Anti-AD-Blocker Blocker Company’s LOI Equals Some LOL

What is your personal operative definition of the Internet? By personal I mean, how and what do you use the Internet for and how do you expect it to work. As an example, I use the Internet to research existing and new technologies, check mass volumes of email, and create pages for the website you are reading this blog post on. Most importantly, I need to do those things as fast and impedance free as possible.

From that bit, you know two things: I use the web for work and I neither have the time or patience for mindless interruptions. And one thing I’m sure most people will agree upon is popup ads on websites are one of the biggest time eaters on the web, with screen freezes running closely behind.

Maybe you’re one of the countless souls who thought the popup blocker in Internet Explorer or other browser would guard you against these intrusions. They still either pop up or you get called upon via a dropdown menu asking if you want to allow an impending popup ad. Or maybe you purchased or licensed a third party app or software that does a better than average job at thwarting the invaders. If you are one of those who have satisfactory or even excellent ad protection in place, it may soon come to an annoying, if not laughable end.

Adaptive Medias, Inc., a video technology company, has executed a Letter of Intent (“LOI”) to merge with AdSupply, Inc, a Los Angeles-based digital advertising technology company.

AdSupply’s product line features patented BlockIQ technology, touted as “revolutionary software that bypasses ad blockers and enables online publishers to recover lost revenue.” The software detects users running ad blockers, including popular AdBlock Plus, and offers advertisers various options that include:

  • Display a welcome message explaining the so-called value of the website and the alleged damage to the website and community inflicted by ad blocking.
  • Protect the publisher’s content behind the BlockIQ Passwall system that refuses to serve content until its site is white labeled - visitors configure Ad Block to allow ads from that website).
  • Bottom line, BlockIQ BlockBypass can defeat ad blocking to serve ads, like it or not, to the visitor.

According to some analysts, websites currently experience between 20% to 40% of their ads being blocked, resulting in $22 billion of lost revenue in 2015. Just a side note on that “lost revenue”, there seems to be not much of difference between not seeing an ad and ignoring one, so how $22 billion is lost will remain a mystery. According to the 2015 Ad Blocker report by Adobe Systems, the use of ad blockers in the United States is increasing at a rate of 48% percent annually.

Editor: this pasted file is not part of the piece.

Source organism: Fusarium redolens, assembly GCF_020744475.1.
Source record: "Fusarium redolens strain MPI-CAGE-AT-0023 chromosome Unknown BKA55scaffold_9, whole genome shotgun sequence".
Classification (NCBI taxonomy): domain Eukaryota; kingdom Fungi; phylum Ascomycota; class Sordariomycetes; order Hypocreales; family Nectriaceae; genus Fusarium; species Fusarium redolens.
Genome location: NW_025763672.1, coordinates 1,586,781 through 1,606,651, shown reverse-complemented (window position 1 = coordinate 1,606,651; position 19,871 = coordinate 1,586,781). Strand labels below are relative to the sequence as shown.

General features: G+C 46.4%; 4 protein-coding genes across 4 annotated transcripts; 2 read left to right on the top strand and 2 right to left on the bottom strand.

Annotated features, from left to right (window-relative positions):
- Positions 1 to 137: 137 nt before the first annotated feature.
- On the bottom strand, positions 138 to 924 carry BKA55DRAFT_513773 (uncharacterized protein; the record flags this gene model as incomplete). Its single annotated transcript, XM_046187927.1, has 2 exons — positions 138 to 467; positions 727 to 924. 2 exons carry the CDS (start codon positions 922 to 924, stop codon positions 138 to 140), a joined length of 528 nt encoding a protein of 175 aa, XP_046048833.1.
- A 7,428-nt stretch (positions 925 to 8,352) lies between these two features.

The merger of Adaptive Medias, Inc. and AdSupply, Inc. will create a combined company benefitting from BlockIQ’s sector leadership and first mover advantage in the industry. Also, the combination of both companies yields significant revenue synergies. AdSupply gains access to Adaptive Medias’ best-in-class Media Graph and high impact ad network, content, and patented, breakthrough BlockIQ technology, Essentially, all of this forecasts greater revenue streams in addition to cross-selling opportunities to AdSupply’s diversified customer base. And the Internet viewing/working public gets to pay for it with hours of wasted time. Or could the public be paying more?

Let’s take a brief look an older technology, cable television (CATV), and it’s costs. At one time CATV was advertising free because one paid a one-time installation fee and a monthly fee for it. Now, you buy your television, pay for the CATV installation, pay variable rates for the quantity and types of channels. You also get more! Not only do you get advertising between shows and on commercial breaks, but you also get them during actual programming. But that’s not a bad thing, don’t complain. The cable companies don’t charge extra for the ads.

Now getting back to ad blocking and it’s real costs. You buy your computer, tablet, smartphone or all three, you pay for Internet service, you pay for wireless service, you pay for home installation to an ISP, then you pay your monthly wireless and/or ISP fees. And you don’t have the option of blocking out ads. Sounds like the lyrics to that old classic rock song: “You will be fooled again, you’ll be fooled again.” ~MD

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